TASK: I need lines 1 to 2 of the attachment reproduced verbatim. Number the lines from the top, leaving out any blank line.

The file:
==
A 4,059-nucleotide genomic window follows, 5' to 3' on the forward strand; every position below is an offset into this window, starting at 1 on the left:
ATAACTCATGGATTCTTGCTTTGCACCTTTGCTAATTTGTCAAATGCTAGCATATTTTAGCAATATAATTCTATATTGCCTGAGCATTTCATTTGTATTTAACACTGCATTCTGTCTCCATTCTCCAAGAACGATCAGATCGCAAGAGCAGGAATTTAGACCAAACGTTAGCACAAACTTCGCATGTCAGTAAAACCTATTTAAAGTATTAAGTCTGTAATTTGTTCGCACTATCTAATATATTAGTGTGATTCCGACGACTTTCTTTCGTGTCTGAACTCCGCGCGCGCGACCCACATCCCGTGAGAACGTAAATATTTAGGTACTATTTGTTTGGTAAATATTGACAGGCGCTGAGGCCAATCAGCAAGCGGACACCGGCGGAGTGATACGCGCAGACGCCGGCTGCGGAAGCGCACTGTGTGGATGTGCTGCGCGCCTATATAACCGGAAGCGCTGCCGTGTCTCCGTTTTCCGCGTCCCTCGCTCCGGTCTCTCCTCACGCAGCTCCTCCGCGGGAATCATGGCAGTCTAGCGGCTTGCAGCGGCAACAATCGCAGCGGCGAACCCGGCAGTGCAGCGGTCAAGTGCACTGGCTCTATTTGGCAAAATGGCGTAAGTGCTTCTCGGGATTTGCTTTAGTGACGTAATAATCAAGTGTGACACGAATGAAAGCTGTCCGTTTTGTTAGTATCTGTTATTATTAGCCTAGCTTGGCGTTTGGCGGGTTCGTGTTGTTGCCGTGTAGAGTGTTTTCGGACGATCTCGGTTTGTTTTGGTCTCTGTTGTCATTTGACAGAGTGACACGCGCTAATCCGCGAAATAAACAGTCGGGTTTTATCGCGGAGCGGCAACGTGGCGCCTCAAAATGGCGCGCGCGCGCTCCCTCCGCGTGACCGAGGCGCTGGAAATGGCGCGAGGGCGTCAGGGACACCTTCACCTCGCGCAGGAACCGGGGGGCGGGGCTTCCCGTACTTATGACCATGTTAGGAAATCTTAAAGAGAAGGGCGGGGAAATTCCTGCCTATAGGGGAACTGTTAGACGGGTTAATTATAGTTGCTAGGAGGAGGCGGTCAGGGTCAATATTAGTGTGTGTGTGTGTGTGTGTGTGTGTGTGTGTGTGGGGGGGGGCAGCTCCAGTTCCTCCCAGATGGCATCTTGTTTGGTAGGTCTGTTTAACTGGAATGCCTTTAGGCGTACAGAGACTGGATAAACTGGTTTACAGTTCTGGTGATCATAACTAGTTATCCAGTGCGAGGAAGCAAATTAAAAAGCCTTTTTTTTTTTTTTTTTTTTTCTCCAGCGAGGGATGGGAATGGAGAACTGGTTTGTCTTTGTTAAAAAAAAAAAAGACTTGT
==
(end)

A 4,059-nucleotide genomic window follows, 5' to 3' on the forward strand; every position below is an offset into this window, starting at 1 on the left:
ATAACTCATGGATTCTTGCTTTGCACCTTTGCTAATTTGTCAAATGCTAGCATATTTTAGCAATATAATTCTATATTGCCTGAGCATTTCATTTGTATTTAACACTGCATTCTGTCTCCATTCTCCAAGAACGATCAGATCGCAAGAGCAGGAATTTAGACCAAACGTTAGCACAAACTTCGCATGTCAGTAAAACCTATTTAAAGTATTAAGTCTGTAATTTGTTCGCACTATCTAATATATTAGTGTGATTCCGACGACTTTCTTTCGTGTCTGAACTCCGCGCGCGCGACCCACATCCCGTGAGAACGTAAATATTTAGGTACTATTTGTTTGGTAAATATTGACAGGCGCTGAGGCCAATCAGCAAGCGGACACCGGCGGAGTGATACGCGCAGACGCCGGCTGCGGAAGCGCACTGTGTGGATGTGCTGCGCGCCTATATAACCGGAAGCGCTGCCGTGTCTCCGTTTTCCGCGTCCCTCGCTCCGGTCTCTCCTCACGCAGCTCCTCCGCGGGAATCATGGCAGTCTAGCGGCTTGCAGCGGCAACAATCGCAGCGGCGAACCCGGCAGTGCAGCGGTCAAGTGCACTGGCTCTATTTGGCAAAATGGCGTAAGTGCTTCTCGGGATTTGCTTTAGTGACGTAATAATCAAGTGTGACACGAATGAAAGCTGTCCGTTTTGTTAGTATCTGTTATTATTAGCCTAGCTTGGCGTTTGGCGGGTTCGTGTTGTTGCCGTGTAGAGTGTTTTCGGACGATCTCGGTTTGTTTTGGTCTCTGTTGTCATTTGACAGAGTGACACGCGCTAATCCGCGAAATAAACAGTCGGGTTTTATCGCGGAGCGGCAACGTGGCGCCTCAAAATGGCGCGCGCGCGCTCCCTCCGCGTGACCGAGGCGCTGGAAATGGCGCGAGGGCGTCAGGGACACCTTCACCTCGCGCAGGAACCGGGGGGCGGGGCTTCCCGTACTTATGACCATGTTAGGAAATCTTAAAGAGAAGGGCGGGGAAATTCCTGCCTATAGGGGAACTGTTAGACGGGTTAATTATAGTTGCTAGGAGGAGGCGGTCAGGGTCAATATTAGTGTGTGTGTGTGTGTGTGTGTGTGTGTGTGTGTGGGGGGGGGCAGCTCCAGTTCCTCCCAGATGGCATCTTGTTTGGTAGGTCTGTTTAACTGGAATGCCTTTAGGCGTACAGAGACTGGATAAACTGGTTTACAGTTCTGGTGATCATAACTAGTTATCCAGTGCGAGGAAGCAAATTAAAAAGCCTTTTTTTTTTTTTTTTTTTTTCTCCAGCGAGGGATGGGAATGGAGAACTGGTTTGTCTTTGTTAAAAAAAAAAAAGACTTGT